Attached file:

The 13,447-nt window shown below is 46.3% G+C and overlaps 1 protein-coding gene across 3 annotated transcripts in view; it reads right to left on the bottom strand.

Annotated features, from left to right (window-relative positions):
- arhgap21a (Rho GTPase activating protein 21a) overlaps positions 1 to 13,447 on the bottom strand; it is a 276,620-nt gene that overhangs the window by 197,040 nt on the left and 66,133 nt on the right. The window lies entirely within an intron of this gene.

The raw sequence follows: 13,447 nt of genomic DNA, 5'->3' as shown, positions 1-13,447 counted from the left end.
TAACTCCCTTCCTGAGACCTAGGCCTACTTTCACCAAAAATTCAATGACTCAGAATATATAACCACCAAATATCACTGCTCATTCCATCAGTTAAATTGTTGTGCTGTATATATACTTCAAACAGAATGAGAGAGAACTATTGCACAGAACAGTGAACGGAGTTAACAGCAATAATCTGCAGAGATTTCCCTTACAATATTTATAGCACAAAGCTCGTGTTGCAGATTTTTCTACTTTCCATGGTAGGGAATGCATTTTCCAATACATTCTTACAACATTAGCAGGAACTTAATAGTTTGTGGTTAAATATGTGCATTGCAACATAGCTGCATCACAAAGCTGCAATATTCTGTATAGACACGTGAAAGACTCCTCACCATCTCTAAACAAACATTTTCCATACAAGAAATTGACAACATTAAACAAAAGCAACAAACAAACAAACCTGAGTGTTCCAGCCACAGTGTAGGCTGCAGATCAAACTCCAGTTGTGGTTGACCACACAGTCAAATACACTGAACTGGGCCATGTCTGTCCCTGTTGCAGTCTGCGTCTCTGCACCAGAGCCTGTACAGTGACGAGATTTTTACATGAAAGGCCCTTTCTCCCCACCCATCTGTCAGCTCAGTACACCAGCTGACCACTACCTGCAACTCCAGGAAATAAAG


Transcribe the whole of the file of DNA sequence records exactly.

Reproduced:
The 13,447-nt window shown below is 46.3% G+C and overlaps 1 protein-coding gene across 3 annotated transcripts in view; it reads right to left on the bottom strand.

Annotated features, from left to right (window-relative positions):
- arhgap21a (Rho GTPase activating protein 21a) overlaps positions 1 to 13,447 on the bottom strand; it is a 276,620-nt gene that overhangs the window by 197,040 nt on the left and 66,133 nt on the right. The window lies entirely within an intron of this gene.

The raw sequence follows: 13,447 nt of genomic DNA, 5'->3' as shown, positions 1-13,447 counted from the left end.
TAACTCCCTTCCTGAGACCTAGGCCTACTTTCACCAAAAATTCAATGACTCAGAATATATAACCACCAAATATCACTGCTCATTCCATCAGTTAAATTGTTGTGCTGTATATATACTTCAAACAGAATGAGAGAGAACTATTGCACAGAACAGTGAACGGAGTTAACAGCAATAATCTGCAGAGATTTCCCTTACAATATTTATAGCACAAAGCTCGTGTTGCAGATTTTTCTACTTTCCATGGTAGGGAATGCATTTTCCAATACATTCTTACAACATTAGCAGGAACTTAATAGTTTGTGGTTAAATATGTGCATTGCAACATAGCTGCATCACAAAGCTGCAATATTCTGTATAGACACGTGAAAGACTCCTCACCATCTCTAAACAAACATTTTCCATACAAGAAATTGACAACATTAAACAAAAGCAACAAACAAACAAACCTGAGTGTTCCAGCCACAGTGTAGGCTGCAGATCAAACTCCAGTTGTGGTTGACCACACAGTCAAATACACTGAACTGGGCCATGTCTGTCCCTGTTGCAGTCTGCGTCTCTGCACCAGAGCCTGTACAGTGACGAGATTTTTACATGAAAGGCCCTTTCTCCCCACCCATCTGTCAGCTCAGTACACCAGCTGACCACTACCTGCAACTCCAGGAAATAAAG